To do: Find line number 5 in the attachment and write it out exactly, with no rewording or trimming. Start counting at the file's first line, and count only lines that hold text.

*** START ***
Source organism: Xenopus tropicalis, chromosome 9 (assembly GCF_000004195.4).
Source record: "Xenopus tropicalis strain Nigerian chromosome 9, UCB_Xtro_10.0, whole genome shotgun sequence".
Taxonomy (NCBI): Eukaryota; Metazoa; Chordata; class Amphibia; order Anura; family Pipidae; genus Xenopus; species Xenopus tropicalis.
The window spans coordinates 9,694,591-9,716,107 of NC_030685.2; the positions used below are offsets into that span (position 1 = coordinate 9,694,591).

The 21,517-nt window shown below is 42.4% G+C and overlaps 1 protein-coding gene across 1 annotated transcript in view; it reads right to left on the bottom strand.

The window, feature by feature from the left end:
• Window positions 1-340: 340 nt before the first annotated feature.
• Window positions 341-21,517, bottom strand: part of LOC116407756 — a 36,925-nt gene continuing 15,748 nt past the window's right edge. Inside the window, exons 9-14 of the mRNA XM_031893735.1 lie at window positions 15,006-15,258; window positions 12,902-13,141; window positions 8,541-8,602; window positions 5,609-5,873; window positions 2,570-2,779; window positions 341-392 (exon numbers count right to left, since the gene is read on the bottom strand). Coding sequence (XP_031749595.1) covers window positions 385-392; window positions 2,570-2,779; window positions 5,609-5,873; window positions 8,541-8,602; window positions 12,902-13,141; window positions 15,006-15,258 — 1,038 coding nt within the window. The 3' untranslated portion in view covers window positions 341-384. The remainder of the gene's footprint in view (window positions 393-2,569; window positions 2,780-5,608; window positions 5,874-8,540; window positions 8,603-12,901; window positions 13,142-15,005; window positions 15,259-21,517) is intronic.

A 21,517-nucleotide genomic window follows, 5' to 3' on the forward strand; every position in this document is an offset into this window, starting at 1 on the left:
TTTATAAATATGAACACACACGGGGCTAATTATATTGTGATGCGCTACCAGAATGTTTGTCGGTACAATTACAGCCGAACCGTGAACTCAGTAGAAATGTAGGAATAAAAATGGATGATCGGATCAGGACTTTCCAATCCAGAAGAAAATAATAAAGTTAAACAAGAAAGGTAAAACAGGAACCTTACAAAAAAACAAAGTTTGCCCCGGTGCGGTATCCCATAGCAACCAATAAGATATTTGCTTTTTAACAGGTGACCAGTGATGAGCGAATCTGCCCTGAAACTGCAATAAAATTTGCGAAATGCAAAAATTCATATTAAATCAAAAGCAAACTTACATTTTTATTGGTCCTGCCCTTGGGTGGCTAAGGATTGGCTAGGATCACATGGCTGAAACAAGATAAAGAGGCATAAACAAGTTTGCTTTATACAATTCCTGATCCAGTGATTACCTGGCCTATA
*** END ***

The 21,517-nt window shown below is 42.4% G+C and overlaps 1 protein-coding gene across 1 annotated transcript in view; it reads right to left on the bottom strand.